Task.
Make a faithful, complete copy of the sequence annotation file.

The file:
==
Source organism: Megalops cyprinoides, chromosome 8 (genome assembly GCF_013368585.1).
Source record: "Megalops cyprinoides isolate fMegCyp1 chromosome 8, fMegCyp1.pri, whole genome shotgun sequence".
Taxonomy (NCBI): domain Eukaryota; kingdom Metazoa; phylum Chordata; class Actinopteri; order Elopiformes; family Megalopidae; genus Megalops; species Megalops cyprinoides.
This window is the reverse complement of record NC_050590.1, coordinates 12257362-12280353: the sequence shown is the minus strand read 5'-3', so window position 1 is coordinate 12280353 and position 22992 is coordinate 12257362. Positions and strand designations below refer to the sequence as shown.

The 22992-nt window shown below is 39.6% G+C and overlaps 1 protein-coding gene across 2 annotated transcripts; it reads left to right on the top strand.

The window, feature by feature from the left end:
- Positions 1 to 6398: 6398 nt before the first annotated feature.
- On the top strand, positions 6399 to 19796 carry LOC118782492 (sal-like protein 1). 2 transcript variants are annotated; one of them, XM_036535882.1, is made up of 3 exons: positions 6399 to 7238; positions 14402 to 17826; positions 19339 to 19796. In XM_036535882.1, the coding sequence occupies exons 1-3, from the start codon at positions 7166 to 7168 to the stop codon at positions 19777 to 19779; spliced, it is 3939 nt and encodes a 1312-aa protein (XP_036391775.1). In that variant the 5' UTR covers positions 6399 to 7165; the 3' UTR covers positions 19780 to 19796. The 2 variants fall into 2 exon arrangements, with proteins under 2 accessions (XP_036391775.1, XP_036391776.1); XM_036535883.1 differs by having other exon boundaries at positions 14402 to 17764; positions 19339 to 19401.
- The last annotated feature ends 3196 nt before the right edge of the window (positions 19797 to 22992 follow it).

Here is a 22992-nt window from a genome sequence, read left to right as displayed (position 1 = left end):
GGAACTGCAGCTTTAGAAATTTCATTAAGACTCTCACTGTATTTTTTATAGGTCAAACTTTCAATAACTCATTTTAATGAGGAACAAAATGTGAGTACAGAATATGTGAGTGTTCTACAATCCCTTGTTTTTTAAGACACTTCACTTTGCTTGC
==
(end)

Source organism: Megalops cyprinoides, chromosome 8 (genome assembly GCF_013368585.1).
Source record: "Megalops cyprinoides isolate fMegCyp1 chromosome 8, fMegCyp1.pri, whole genome shotgun sequence".
Taxonomy (NCBI): domain Eukaryota; kingdom Metazoa; phylum Chordata; class Actinopteri; order Elopiformes; family Megalopidae; genus Megalops; species Megalops cyprinoides.
This window is the reverse complement of record NC_050590.1, coordinates 12257362-12280353: the sequence shown is the minus strand read 5'-3', so window position 1 is coordinate 12280353 and position 22992 is coordinate 12257362. Positions and strand designations below refer to the sequence as shown.

The 22992-nt window shown below is 39.6% G+C and overlaps 1 protein-coding gene across 2 annotated transcripts; it reads left to right on the top strand.

The window, feature by feature from the left end:
- Positions 1 to 6398: 6398 nt before the first annotated feature.
- On the top strand, positions 6399 to 19796 carry LOC118782492 (sal-like protein 1). 2 transcript variants are annotated; one of them, XM_036535882.1, is made up of 3 exons: positions 6399 to 7238; positions 14402 to 17826; positions 19339 to 19796. In XM_036535882.1, the coding sequence occupies exons 1-3, from the start codon at positions 7166 to 7168 to the stop codon at positions 19777 to 19779; spliced, it is 3939 nt and encodes a 1312-aa protein (XP_036391775.1). In that variant the 5' UTR covers positions 6399 to 7165; the 3' UTR covers positions 19780 to 19796. The 2 variants fall into 2 exon arrangements, with proteins under 2 accessions (XP_036391775.1, XP_036391776.1); XM_036535883.1 differs by having other exon boundaries at positions 14402 to 17764; positions 19339 to 19401.
- The last annotated feature ends 3196 nt before the right edge of the window (positions 19797 to 22992 follow it).

Here is a 22992-nt window from a genome sequence, read left to right as displayed (position 1 = left end):
GGAACTGCAGCTTTAGAAATTTCATTAAGACTCTCACTGTATTTTTTATAGGTCAAACTTTCAATAACTCATTTTAATGAGGAACAAAATGTGAGTACAGAATATGTGAGTGTTCTACAATCCCTTGTTTTTTAAGACACTTCACTTTGCTTGC